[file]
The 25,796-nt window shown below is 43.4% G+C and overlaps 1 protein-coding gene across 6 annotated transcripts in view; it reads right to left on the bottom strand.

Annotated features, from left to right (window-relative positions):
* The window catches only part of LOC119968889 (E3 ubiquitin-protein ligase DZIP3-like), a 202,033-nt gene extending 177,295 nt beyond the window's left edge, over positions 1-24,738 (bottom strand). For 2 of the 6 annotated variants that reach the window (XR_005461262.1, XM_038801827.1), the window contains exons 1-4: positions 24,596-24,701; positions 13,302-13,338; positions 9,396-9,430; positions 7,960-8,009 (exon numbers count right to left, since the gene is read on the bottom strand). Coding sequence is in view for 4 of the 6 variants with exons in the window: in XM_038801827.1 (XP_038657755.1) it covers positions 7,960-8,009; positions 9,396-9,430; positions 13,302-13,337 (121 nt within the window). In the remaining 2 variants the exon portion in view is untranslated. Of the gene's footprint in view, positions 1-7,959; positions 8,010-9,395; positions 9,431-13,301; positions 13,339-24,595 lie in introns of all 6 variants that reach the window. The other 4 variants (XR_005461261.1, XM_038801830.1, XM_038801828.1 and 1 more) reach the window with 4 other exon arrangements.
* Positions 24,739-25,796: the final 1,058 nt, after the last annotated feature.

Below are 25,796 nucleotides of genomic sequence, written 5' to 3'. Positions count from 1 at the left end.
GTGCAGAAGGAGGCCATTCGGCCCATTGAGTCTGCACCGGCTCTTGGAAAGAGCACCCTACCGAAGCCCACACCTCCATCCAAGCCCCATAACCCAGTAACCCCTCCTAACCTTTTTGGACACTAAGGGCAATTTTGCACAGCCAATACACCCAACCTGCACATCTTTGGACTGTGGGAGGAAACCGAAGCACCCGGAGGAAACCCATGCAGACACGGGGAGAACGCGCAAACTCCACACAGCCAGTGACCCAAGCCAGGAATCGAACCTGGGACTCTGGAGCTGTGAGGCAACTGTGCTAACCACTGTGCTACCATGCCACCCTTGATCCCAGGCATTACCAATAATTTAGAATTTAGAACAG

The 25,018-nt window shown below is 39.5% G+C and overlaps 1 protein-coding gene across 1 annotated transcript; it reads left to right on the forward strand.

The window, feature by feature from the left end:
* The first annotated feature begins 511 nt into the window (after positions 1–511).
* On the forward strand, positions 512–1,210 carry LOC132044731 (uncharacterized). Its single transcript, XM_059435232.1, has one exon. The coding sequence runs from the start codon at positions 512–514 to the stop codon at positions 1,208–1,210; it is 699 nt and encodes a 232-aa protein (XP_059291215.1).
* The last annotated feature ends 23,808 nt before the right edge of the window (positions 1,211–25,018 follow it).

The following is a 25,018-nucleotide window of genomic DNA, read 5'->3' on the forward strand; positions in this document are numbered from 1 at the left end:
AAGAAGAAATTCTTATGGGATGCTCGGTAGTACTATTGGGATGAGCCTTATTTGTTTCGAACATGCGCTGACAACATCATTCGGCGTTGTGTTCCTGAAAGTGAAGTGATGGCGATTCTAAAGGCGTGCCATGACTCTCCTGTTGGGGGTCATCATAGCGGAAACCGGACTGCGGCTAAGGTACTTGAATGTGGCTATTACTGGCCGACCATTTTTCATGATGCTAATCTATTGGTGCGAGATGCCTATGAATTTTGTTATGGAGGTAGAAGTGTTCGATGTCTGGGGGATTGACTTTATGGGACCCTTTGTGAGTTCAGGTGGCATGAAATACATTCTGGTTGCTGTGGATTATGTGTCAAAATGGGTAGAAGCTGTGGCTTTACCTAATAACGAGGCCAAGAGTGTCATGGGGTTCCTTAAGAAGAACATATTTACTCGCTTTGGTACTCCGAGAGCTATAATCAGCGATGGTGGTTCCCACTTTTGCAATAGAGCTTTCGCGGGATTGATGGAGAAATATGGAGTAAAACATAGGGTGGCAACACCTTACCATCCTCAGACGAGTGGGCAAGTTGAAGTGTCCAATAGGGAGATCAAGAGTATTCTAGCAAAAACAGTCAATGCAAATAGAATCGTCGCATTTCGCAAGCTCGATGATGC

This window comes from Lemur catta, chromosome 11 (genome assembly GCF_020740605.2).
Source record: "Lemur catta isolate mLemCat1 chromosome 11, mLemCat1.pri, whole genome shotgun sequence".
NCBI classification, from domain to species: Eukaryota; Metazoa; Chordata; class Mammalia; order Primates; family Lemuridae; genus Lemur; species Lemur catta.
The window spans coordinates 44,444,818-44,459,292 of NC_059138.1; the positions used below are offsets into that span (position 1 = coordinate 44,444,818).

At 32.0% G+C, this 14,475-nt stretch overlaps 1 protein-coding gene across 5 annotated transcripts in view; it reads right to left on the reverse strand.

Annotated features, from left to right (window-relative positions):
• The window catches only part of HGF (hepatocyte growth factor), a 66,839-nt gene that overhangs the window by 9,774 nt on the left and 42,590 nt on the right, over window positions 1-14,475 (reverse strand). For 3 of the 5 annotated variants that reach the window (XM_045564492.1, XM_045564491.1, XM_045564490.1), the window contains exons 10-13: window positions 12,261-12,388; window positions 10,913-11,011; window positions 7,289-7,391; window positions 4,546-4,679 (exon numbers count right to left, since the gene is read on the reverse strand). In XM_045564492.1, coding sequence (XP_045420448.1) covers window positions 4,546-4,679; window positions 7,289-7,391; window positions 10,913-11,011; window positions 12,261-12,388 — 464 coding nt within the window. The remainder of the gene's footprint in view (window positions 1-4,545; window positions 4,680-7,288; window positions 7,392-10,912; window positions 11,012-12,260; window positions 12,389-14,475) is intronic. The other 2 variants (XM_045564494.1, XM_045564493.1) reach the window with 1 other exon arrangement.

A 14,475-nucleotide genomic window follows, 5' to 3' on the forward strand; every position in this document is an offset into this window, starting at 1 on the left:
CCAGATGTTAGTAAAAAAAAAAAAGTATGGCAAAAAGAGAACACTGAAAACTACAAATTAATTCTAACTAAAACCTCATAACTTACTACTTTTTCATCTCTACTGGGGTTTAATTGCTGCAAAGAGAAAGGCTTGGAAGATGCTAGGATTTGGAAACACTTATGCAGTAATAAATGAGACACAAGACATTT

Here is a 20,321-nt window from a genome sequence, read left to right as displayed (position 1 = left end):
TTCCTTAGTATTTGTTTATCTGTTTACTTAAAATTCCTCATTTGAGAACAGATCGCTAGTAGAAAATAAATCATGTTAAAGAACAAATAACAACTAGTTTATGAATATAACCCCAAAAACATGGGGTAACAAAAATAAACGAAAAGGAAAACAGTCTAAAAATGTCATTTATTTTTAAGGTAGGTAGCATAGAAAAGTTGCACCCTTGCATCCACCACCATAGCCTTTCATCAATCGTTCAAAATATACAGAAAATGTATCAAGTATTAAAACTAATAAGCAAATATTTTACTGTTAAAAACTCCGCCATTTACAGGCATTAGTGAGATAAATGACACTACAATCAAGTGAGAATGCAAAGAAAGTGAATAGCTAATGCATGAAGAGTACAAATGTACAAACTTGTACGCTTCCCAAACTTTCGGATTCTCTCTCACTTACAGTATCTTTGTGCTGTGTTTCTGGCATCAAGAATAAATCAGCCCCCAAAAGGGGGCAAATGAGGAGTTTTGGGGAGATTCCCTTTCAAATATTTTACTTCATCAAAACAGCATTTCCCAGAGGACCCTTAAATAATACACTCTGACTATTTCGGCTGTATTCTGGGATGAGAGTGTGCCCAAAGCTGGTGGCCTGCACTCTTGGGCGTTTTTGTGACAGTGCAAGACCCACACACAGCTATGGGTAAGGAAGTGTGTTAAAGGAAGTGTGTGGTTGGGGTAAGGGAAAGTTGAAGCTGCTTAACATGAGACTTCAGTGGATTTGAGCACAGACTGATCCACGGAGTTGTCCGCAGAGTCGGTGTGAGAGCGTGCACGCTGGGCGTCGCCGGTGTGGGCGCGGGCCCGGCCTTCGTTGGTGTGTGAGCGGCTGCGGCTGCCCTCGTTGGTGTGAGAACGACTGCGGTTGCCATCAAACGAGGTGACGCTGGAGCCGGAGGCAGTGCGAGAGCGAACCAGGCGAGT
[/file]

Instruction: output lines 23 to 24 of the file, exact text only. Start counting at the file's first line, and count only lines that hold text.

Here is a 20,321-nt window from a genome sequence, read left to right as displayed (position 1 = left end):
TTCCTTAGTATTTGTTTATCTGTTTACTTAAAATTCCTCATTTGAGAACAGATCGCTAGTAGAAAATAAATCATGTTAAAGAACAAATAACAACTAGTTTATGAATATAACCCCAAAAACATGGGGTAACAAAAATAAACGAAAAGGAAAACAGTCTAAAAATGTCATTTATTTTTAAGGTAGGTAGCATAGAAAAGTTGCACCCTTGCATCCACCACCATAGCCTTTCATCAATCGTTCAAAATATACAGAAAATGTATCAAGTATTAAAACTAATAAGCAAATATTTTACTGTTAAAAACTCCGCCATTTACAGGCATTAGTGAGATAAATGACACTACAATCAAGTGAGAATGCAAAGAAAGTGAATAGCTAATGCATGAAGAGTACAAATGTACAAACTTGTACGCTTCCCAAACTTTCGGATTCTCTCTCACTTACAGTATCTTTGTGCTGTGTTTCTGGCATCAAGAATAAATCAGCCCCCAAAAGGGGGCAAATGAGGAGTTTTGGGGAGATTCCCTTTCAAATATTTTACTTCATCAAAACAGCATTTCCCAGAGGACCCTTAAATAATACACTCTGACTATTTCGGCTGTATTCTGGGATGAGAGTGTGCCCAAAGCTGGTGGCCTGCACTCTTGGGCGTTTTTGTGACAGTGCAAGACCCACACACAGCTATGGGTAAGGAAGTGTGTTAAAGGAAGTGTGTGGTTGGGGTAAGGGAAAGTTGAAGCTGCTTAACATGAGACTTCAGTGGATTTGAGCACAGACTGATCCACGGAGTTGTCCGCAGAGTCGGTGTGAGAGCGTGCACGCTGGGCGTCGCCGGTGTGGGCGCGGGCCCGGCCTTCGTTGGTGTGTGAGCGGCTGCGGCTGCCCTCGTTGGTGTGAGAACGACTGCGGTTGCCATCAAACGAGGTGACGCTGGAGCCGGAGGCAGTGCGAGAGCGAACCAGGCGAGT